British journalist Victor Mallet, who was trying to enter on a tourist visa, was turned away at the border after several hours of questioning by immigration officers, the Financial Times reported late on Thursday.
Mallet did not comment further when contacted by Reuters.
The group said it was "deeply concerned with this action, taken with no stated or apparent legal basis" in the first incident of its kind against a journalist since Hong Kong returned to Chinese sovereignty in 1997.
Mallet was denied a work visa renewal in October without explanation, although it is widely believed to have been punishment for chairing a talk with a pro-independence activist at the Foreign Correspondents' Club (FCC) in August.
The denial comes just a month after the territory refused to renew his work visa without explanation.
Analysts have cited the FT editor's case among other examples of Hong Kong officials taking a tough line on perceived critics and dissent in the former British colony.
Hong Kong International Literary Festival said late on Thursday it had found a new venue for the talks, the Annex event and exhibition space in the Central district of Hong Kong island, adding that it "stands by the principles of free speech and cultural expression".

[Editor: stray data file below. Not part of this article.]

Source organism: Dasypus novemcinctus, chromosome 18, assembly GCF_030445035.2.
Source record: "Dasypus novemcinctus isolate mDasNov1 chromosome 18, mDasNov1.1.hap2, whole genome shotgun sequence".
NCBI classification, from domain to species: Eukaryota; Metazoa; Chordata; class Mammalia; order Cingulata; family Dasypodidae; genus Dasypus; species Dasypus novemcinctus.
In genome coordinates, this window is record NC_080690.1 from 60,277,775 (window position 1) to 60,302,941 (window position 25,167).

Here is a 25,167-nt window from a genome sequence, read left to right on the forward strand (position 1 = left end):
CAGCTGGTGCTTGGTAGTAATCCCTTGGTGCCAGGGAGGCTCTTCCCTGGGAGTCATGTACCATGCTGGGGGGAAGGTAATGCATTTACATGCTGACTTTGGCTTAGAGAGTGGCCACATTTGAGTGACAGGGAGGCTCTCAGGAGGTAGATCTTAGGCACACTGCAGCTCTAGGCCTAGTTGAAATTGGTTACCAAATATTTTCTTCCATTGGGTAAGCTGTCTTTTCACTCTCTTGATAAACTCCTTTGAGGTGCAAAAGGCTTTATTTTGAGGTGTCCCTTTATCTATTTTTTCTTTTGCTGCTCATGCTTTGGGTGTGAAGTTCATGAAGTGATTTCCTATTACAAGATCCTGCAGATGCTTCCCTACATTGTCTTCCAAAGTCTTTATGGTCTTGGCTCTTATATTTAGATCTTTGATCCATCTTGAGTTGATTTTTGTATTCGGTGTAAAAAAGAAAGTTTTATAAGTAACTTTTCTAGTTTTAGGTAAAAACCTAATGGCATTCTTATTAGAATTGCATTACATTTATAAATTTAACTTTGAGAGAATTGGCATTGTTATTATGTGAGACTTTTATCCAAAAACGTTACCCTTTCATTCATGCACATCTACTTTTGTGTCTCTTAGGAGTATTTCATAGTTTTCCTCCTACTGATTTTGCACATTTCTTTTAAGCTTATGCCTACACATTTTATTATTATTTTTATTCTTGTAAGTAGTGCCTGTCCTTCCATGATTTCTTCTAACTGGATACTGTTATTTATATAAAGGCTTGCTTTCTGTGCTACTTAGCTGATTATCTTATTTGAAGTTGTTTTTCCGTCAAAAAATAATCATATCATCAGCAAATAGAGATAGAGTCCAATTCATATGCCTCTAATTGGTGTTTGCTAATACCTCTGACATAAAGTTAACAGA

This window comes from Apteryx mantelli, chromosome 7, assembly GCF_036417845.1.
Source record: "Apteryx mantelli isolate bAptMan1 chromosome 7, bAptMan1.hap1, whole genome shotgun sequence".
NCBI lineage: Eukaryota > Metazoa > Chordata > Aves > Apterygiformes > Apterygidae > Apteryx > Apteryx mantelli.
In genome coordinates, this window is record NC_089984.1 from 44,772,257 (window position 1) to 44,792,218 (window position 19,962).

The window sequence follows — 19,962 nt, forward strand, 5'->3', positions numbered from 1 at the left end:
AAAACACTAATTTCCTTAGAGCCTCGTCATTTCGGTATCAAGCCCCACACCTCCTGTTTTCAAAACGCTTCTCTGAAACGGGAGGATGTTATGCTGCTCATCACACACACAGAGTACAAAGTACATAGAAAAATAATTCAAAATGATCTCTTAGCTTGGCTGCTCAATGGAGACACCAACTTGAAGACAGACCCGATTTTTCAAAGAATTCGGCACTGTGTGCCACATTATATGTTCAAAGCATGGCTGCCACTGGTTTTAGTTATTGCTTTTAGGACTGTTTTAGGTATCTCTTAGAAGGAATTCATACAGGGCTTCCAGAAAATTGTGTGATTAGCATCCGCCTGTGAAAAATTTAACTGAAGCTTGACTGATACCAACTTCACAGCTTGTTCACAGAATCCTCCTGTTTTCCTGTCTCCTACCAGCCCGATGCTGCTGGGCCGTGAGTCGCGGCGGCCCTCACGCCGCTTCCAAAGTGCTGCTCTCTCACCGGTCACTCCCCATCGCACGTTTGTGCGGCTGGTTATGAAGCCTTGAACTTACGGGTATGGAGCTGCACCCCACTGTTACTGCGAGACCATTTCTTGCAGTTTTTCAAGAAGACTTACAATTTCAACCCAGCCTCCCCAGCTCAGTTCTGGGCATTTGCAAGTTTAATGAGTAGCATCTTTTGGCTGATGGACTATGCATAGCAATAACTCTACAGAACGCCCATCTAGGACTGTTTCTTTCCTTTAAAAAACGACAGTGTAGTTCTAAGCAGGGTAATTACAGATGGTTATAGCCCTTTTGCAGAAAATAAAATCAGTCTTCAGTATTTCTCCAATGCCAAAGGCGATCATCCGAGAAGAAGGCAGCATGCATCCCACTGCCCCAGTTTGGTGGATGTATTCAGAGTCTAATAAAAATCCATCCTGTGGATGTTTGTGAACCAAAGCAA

Authorities did not give a reason for the visa decision, which shocked many in the city's worldwide community and revived a debate over promised freedoms in the financial hub.
"Refusing a visa in this case, to a bona fide journalist working for one of the world's leading newspapers, sets a awful precedent for Hong Kong's reputation as a place where the rule of law applies and where freedom of speech is protected by law", it said in a statement on its website.
On Thursday, exiled Chinese author Ma Jian tweeted that the Tai Kwun arts centre, which was set up with government support, had cancelled two events where he was to speak.
Ma responded on Twitter saying he was a "novelist not an activist" and was simply attending the festival to discuss his new work.
Tai Kwun director Timothy Calnin said in an emailed statement that the centre "did not want to become a platform to promote the political interests of any individual".
Ma said he had been unable to find a Hong Kong publisher for his satirical novel, China Dream, dubbed by Hong Kong's literary festival organisers as "Ma's answer to President Xi Jinping's goal of restored national greatness". "Without them, life has no meaning".
Ma is due to arrive in Hong Kong on Friday afternoon.